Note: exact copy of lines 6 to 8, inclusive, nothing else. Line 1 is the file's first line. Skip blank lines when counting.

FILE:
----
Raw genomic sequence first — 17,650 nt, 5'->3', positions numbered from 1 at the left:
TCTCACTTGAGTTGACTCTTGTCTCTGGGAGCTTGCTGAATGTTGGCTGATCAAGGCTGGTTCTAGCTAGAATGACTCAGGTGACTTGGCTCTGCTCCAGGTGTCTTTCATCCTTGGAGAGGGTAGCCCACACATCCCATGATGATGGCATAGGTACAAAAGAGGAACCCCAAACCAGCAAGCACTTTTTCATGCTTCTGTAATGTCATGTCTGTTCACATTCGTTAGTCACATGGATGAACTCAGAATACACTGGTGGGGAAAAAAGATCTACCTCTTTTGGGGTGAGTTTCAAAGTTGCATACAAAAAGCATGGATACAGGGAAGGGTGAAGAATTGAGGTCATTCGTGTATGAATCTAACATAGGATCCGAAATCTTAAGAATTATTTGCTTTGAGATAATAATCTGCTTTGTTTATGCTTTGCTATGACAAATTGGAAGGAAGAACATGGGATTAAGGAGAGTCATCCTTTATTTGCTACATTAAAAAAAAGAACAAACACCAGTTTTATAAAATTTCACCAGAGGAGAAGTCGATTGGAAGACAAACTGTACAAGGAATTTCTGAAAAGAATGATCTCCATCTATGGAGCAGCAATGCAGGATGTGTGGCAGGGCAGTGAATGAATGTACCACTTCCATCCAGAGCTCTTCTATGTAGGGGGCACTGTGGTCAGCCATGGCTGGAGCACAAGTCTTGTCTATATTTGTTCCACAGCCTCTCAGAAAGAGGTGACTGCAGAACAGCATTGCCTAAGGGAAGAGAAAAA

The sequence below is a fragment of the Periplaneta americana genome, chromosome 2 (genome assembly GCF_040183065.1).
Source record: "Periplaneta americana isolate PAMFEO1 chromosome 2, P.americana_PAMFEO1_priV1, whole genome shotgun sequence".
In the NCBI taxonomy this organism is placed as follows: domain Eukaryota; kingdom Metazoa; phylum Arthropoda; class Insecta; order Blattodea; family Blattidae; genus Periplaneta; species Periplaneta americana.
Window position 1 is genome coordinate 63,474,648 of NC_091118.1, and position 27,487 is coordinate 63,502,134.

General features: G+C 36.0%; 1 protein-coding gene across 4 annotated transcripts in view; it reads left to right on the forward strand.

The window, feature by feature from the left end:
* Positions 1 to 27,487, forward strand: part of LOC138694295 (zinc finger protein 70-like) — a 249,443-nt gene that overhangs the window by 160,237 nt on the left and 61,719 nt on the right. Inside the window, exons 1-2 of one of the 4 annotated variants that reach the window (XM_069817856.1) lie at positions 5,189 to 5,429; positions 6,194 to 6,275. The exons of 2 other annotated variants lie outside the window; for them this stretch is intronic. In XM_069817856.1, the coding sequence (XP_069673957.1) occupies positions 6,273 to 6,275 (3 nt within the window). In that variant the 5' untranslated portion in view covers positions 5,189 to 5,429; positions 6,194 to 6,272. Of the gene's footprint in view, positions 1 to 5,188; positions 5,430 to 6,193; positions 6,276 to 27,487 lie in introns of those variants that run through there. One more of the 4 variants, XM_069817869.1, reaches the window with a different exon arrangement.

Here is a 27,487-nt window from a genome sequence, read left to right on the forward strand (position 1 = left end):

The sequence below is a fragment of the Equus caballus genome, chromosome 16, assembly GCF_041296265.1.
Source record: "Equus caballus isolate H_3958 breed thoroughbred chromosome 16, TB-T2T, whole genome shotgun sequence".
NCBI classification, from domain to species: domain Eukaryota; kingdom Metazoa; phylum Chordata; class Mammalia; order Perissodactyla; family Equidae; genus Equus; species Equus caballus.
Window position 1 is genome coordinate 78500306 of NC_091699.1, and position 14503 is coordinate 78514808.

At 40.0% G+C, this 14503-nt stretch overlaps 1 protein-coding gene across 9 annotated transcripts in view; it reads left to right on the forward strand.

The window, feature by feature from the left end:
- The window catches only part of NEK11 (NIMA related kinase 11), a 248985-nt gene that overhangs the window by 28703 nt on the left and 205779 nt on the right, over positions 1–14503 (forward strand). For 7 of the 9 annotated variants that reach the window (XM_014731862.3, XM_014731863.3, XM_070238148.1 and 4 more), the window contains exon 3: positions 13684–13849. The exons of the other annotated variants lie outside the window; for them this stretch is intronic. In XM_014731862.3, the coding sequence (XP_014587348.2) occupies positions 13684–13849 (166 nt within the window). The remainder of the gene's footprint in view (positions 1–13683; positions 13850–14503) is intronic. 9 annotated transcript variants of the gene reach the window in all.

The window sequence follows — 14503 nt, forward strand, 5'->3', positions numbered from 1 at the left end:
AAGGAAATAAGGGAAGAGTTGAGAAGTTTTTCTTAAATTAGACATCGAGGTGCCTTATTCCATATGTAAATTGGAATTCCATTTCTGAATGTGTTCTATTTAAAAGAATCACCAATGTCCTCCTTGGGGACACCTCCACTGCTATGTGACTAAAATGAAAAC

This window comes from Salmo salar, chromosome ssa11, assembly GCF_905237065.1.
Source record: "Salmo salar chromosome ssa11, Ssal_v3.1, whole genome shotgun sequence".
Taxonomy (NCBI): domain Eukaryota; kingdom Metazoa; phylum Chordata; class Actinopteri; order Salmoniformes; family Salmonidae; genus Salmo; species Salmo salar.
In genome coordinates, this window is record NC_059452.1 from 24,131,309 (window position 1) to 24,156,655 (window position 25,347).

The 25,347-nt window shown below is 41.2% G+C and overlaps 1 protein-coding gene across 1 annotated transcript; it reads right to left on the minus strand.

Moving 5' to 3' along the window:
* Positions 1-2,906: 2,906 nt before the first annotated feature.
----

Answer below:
Window position 1 is genome coordinate 63,474,648 of NC_091118.1, and position 27,487 is coordinate 63,502,134.

General features: G+C 36.0%; 1 protein-coding gene across 4 annotated transcripts in view; it reads left to right on the forward strand.

The window, feature by feature from the left end: